With finals week quickly approaching, many students' stress levels are quickly elevating. Projects, papers and tests are piling up so fast that time seems to be a thing of the past. Unfortunately, lack of time and poor performance typically stem from a student being unprepared for dealing with such a busy time.
Test anxiety can have a multitude of symptoms that arise differently in each person. According to The Student Development Centere of Western Ontario (http://www.sdc.uwo.ca/learning/mcanx.html), students can experience such side effects as headaches, nausea, dizziness, temperature sensitivity, inappropriate emotions (such as wanting to laugh or cry too much), negative thinking, racing heart, sweating, and many others. The website states that the most negative aspect of test anxiety is that it alters thought processes, leading to an inability to think clearly and may even lead to "blank outs", where a student completely forgets information that is necessary to know.
According to a spokesperson from Hudson Health Center, finals week is a time when the center sees an influx of students who are seeking treatment for stress-related conditions that are often caused from test anxiety. There are many things that people can do to healthily manage stress.
The afore mentioned website lists various methods of dealing with test anxiety. First of all, it is crucial to be well prepared for the test. This means to read and practice the material thoroughly long before the test date arrives, not the night before. Cramming is very destructive to grades unless luck is on your side. It is good to do a general review of the material the night before, however, to increase the sharpness of memory. Preparation should also include self-testing, whether it involves making flash cards, creating your own questions, or asking the professor for a list of practice questions.
Maintaining a healthy lifestyle is also important, according to the website. Getting enough sleep (a minimum of seven to eight hours each night) is not only important for test days, but for every day as well. People cannot properly function if they do not get adequate sleep. It is also widely known that getting regular exercise can help ease stress because it releases endorphins into the bloodstream, making people feel more at ease and better about situations they are in. It is also good to mix social interaction as well as personal alone time.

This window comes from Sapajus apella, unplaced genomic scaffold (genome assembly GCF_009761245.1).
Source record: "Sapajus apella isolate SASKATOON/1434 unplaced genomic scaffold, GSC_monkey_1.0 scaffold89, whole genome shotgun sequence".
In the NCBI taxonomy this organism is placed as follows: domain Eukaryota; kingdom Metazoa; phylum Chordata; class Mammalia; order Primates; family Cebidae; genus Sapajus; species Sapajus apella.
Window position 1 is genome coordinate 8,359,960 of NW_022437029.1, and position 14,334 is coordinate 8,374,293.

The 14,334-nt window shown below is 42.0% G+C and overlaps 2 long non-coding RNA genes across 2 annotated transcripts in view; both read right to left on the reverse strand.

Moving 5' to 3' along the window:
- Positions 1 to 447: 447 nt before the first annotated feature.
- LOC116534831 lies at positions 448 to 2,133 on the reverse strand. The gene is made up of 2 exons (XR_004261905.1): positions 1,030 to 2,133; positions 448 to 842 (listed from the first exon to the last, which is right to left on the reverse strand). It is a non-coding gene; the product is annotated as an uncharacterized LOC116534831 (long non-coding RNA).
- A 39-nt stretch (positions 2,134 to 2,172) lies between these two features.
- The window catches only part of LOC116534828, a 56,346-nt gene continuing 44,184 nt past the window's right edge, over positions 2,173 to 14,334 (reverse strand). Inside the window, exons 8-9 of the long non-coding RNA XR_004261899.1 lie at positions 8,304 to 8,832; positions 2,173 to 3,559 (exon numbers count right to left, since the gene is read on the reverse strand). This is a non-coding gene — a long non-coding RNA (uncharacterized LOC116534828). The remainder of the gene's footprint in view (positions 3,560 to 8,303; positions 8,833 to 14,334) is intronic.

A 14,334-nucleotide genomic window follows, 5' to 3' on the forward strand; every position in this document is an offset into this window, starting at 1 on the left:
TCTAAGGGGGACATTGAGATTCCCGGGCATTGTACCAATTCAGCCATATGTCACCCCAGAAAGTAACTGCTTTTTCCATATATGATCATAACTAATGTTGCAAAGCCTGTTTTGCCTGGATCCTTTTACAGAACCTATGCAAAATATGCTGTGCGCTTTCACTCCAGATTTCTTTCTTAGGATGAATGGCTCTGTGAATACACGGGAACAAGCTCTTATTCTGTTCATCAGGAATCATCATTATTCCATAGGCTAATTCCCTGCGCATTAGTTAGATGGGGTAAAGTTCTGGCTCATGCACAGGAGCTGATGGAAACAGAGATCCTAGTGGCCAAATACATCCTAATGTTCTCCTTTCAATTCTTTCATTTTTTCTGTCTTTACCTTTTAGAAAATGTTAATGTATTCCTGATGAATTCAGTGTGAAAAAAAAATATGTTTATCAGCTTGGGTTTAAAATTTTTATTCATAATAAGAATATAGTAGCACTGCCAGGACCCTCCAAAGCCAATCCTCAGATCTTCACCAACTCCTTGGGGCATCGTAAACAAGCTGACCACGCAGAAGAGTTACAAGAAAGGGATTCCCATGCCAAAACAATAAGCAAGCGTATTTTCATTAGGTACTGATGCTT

The website also mentions that positive thinking and thought stopping are necessary for exam success as well. If a person does not have confidence that he or she can do well, then it most likely will not happen. When negative thoughts arise, put a stop to them by replacing them with positive thoughts.
Once the exam day arrives, the website notes several essential steps to ensure that test anxiety remains at a minimum. First of all, make sure you are not too hungry or too full! Either one can lead to poor concentration. Double check to make sure that you have everything you need; paper, calculator (make sure the batteries are not low), extra pens or pencils, blue books, etc. Do not wait until five minutes before the test is supposed to start to get everything ready; do it the night before if possible. Arrive early to the testing room so you can choose a spot where you feel the most comfortable. It is also not a good idea to talk to classmates about the test material because it can lead to a lot of confusion and second-guessing.
When the test is in your hands, the website says to read all directions thoroughly and make sure that all pages of the exam are present. Clear up any questions as soon as they arise. When nervousness begins to take its toll, take deep breaths and remember to think positive thoughts. Do the questions that you are sure about, and come back to challenging questions. Remember not to focus on what other students are doing. It doesn't matter if you are the first one to leave or the last one left; take all of the time that you need within the allotted time to do well. If you have a disability that causes you to need special assistance or more time, make sure that you speak to your instructor in advance so he or she can make arrangements.
If you try to manage the anxiety yourself but find that you need more help, go to Hudson Health Center. They have plenty of counselors who are willing to work with people an individual basis to help people figure out what plan will work best for them.